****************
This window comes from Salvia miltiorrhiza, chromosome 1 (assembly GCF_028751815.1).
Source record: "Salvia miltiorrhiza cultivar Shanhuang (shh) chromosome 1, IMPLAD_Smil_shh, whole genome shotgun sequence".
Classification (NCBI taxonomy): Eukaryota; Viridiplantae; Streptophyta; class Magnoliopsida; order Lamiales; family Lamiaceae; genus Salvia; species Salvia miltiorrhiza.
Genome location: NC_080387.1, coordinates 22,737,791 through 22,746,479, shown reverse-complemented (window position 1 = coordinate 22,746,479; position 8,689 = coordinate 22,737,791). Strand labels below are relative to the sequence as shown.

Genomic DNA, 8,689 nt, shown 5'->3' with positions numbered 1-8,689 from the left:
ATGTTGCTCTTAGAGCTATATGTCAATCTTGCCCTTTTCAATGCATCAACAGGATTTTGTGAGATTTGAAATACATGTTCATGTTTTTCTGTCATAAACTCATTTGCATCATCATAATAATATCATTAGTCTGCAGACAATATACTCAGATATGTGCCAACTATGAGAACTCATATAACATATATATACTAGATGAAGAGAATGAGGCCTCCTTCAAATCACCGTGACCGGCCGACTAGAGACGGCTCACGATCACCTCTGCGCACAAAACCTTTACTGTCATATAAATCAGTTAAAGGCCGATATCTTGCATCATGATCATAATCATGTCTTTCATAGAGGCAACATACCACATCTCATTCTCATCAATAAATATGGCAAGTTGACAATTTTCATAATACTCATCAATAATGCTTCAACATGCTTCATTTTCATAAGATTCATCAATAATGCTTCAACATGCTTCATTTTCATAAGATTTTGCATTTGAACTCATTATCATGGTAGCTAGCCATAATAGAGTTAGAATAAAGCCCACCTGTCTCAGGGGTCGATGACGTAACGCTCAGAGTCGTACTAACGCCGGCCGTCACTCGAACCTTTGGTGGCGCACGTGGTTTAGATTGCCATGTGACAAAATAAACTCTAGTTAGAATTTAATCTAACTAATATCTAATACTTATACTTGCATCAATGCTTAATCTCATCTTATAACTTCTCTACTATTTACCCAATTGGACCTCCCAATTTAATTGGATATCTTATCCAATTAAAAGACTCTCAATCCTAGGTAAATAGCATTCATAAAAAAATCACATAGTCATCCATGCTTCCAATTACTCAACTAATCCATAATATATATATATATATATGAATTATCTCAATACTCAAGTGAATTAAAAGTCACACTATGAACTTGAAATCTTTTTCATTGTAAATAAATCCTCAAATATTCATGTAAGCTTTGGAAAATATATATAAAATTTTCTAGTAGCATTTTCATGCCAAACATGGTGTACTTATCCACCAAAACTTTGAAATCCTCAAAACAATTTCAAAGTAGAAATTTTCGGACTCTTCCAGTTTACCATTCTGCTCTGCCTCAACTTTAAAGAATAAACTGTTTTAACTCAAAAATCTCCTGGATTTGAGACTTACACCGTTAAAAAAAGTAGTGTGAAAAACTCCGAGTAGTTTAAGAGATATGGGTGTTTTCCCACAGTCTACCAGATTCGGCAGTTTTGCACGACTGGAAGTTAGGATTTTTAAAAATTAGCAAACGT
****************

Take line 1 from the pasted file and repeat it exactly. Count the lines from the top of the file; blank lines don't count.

This window comes from Salvia miltiorrhiza, chromosome 1 (assembly GCF_028751815.1).